The F-35B, which a year ago was in the midst of major scrutiny for dismal testing performance, has taken a major step with its first landing on the U.S. Marine Corps’ USS Wasp amphibious ship.

The F-35 Joint Program Office confirmed the landing Oct. 3. A second short-takeoff-and-vertical-landing (Stovl) Joint Strike Fighter is expected to arrive on the ship within days, kicking off a series of ship trials designed to ensure the F-35B can operate on the Marine Corps’ amphibious ship decks.

The trials will include 67 vertical landings as well as a variety of tests to ensure operators can move the aircraft on deck as well as operate around them; the deck space is limited.

Only a year ago, Lockheed Martin was under severe pressure to improve testing on the Stovl jets, owing to delayed deliveries of test jets to the fleet and a standstill on vertical landings. At the time, BF-1 was the only aircraft outfitted for vertical landing testing and it encountered reliability issues. Since then, however, the Stovl fleet has regained steam with a turnaround in vertical landing testing.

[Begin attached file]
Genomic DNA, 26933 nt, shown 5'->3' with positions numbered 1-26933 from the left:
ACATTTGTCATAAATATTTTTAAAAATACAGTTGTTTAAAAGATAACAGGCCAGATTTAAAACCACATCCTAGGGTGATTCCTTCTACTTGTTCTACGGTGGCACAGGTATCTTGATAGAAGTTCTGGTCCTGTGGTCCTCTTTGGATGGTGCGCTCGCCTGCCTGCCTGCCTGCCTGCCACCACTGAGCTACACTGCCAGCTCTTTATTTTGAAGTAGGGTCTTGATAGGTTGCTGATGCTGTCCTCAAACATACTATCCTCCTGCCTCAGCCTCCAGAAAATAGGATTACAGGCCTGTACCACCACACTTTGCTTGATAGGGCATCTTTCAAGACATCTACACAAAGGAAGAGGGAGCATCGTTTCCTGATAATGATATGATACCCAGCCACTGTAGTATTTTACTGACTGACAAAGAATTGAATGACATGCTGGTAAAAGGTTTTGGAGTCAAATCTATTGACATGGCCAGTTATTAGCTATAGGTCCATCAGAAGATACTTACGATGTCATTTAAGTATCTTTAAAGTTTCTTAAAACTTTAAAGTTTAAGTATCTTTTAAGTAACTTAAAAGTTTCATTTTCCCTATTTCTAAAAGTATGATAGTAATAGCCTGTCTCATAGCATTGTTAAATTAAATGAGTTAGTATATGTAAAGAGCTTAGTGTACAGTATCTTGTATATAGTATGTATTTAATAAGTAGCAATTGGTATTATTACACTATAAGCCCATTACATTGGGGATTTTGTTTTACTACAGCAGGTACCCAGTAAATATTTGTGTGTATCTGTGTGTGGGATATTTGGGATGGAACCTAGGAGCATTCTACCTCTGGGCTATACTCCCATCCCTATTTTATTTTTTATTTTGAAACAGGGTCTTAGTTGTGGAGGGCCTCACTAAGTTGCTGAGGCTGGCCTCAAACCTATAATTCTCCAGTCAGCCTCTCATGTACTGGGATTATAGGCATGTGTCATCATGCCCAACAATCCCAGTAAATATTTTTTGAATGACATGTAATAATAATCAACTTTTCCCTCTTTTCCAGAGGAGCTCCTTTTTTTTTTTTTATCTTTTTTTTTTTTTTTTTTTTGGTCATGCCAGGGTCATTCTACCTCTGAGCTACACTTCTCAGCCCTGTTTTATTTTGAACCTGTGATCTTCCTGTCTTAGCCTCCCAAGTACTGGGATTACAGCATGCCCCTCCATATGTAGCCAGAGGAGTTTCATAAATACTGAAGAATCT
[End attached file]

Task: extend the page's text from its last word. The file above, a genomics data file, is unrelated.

U.S. Marine Corps Lt. Gen. Terry Robling, commandant for aviation, says he hopes to declare initial operational capability in 2015 if possible; that was originally slated for 2012 and then later slipped to 2014 due to delays in development. The Marine Corps Aviation Plan, signed last year, calls for 10 F-35Bs equipped with Block IIB software, with six capable of austere and/or ship-based operations, and a flight envelope of 7g and 50-deg. angle of attack before initial operational capability can be declared.

The first F-35B is slated to be delivered to Eglin AFB, Fla., in advance of pilot training in November. However, actual pilot training operations could take until next spring to begin.

As of Oct. 1, the F-35 test fleet is outpacing its schedule for 2011, according to Lockheed Martin, having conducted 701 flights against a plan of 645. The stovl variant has flown 244 flights, the F-35A conventional-takeoff-and-landing variant 347 flights, and the F-35C carrier variant 110 flights. The F-35B has performed 183 vertical landings this year, the company says.